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Counseling and School Psychology

What Makes a Good Resource?/Evaluate Your Resources

 

Credentials/Who Wrote it?

  • Is the author(s) listed? 
  • Affiliation- are they a professional researcher/faculty? (Look for university or research center next to their name in the article)

Peer Reviewed?

  • Is the journal peer-reviewed? (Use peer-reviewed checkbox in Search at UW and Databases to make sure?
  • If the article is peer-reviewed, is it a meaningful article? Pieces less than 1-2 pages are usually book reviews, conference presentation summaries, or editorials. These aren't the best sources, even if they are peer-reviewed. 
  • If you're not sure if a journal is peer-reviewed, look at the "about us" or "editorial review" section of the journal's website. It will usually be mentioned there. It will also have a purple "peer-reviewed" flag in Search at UW.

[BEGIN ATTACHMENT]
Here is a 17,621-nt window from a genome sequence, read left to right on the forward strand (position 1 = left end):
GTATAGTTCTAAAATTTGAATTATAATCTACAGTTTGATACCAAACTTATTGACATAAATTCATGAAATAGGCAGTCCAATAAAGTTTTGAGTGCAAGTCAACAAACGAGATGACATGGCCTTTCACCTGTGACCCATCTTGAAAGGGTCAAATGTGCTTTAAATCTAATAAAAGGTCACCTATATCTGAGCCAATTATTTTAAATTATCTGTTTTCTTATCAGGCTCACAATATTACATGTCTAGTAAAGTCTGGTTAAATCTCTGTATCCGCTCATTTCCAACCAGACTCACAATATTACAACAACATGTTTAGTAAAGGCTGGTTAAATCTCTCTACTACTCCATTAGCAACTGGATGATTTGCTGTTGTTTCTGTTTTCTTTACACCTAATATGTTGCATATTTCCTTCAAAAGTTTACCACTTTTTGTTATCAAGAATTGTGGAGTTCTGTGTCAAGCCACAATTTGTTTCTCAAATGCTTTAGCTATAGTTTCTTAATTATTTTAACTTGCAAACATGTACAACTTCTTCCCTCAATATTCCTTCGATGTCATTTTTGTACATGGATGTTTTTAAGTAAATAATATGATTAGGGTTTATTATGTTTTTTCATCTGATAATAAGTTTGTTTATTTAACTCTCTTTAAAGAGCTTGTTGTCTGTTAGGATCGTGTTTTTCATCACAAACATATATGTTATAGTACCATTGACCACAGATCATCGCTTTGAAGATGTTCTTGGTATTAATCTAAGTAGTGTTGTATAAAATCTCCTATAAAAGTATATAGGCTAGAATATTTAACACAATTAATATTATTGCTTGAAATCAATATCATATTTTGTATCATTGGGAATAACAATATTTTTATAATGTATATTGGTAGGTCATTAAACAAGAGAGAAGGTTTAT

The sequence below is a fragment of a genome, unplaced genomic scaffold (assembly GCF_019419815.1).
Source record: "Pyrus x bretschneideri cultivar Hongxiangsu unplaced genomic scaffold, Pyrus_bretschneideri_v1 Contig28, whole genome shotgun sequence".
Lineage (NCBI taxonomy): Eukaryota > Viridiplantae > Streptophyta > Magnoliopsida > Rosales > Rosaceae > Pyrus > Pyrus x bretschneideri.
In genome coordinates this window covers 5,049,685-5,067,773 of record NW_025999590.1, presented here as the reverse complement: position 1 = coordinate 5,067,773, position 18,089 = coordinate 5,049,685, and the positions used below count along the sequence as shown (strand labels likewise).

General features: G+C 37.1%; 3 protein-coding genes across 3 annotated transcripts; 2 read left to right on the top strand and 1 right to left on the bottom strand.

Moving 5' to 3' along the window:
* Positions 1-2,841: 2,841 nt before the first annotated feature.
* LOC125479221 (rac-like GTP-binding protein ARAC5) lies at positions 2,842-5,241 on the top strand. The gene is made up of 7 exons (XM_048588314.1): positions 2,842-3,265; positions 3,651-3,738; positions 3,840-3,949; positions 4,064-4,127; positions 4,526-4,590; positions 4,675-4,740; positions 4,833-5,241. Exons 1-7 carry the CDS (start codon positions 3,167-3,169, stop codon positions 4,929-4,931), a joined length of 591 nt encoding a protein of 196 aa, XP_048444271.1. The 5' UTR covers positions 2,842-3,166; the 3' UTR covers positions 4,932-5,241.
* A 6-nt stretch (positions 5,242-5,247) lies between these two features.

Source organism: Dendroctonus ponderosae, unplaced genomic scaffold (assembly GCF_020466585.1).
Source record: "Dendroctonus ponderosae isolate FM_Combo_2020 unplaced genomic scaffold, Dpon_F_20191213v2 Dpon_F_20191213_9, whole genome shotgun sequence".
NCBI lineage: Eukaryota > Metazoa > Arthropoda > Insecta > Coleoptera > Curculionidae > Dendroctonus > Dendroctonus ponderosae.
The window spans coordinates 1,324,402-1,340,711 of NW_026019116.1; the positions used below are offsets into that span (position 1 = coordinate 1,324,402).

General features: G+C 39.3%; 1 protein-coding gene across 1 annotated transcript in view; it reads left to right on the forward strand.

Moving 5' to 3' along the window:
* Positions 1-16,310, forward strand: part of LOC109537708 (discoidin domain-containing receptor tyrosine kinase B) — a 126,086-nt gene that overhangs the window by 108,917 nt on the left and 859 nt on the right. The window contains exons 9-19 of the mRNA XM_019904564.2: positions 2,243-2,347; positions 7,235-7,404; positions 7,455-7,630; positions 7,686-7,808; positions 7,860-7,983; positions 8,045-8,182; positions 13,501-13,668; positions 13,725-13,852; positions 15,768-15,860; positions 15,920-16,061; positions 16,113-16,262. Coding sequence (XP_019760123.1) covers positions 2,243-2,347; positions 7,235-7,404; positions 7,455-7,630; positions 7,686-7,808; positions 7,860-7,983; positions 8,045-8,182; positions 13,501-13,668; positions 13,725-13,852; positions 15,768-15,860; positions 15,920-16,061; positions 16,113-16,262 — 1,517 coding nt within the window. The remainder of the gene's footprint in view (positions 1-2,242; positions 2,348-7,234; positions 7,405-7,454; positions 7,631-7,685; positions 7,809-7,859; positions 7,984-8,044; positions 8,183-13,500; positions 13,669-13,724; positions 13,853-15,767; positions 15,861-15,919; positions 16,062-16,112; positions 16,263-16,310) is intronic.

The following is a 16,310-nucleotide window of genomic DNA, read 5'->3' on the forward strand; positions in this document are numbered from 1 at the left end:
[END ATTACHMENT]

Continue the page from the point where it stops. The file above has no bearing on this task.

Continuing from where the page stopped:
Substantial?

  • Look for the words "quantitative" and "empirical" studies.
  • Is the article a brief summary or is it presenting an original idea/research?
  • Articles presenting original research tend to have these parts:
    • ​Abstract/summary at the top of the article  (These are a HUGE time saver to see what the article is about before reading, by the way!)
    • Literature review of other research and/or citations of other research
    • Methods/Explanation of research conducted
    • Data (charts, diagrams, statistics)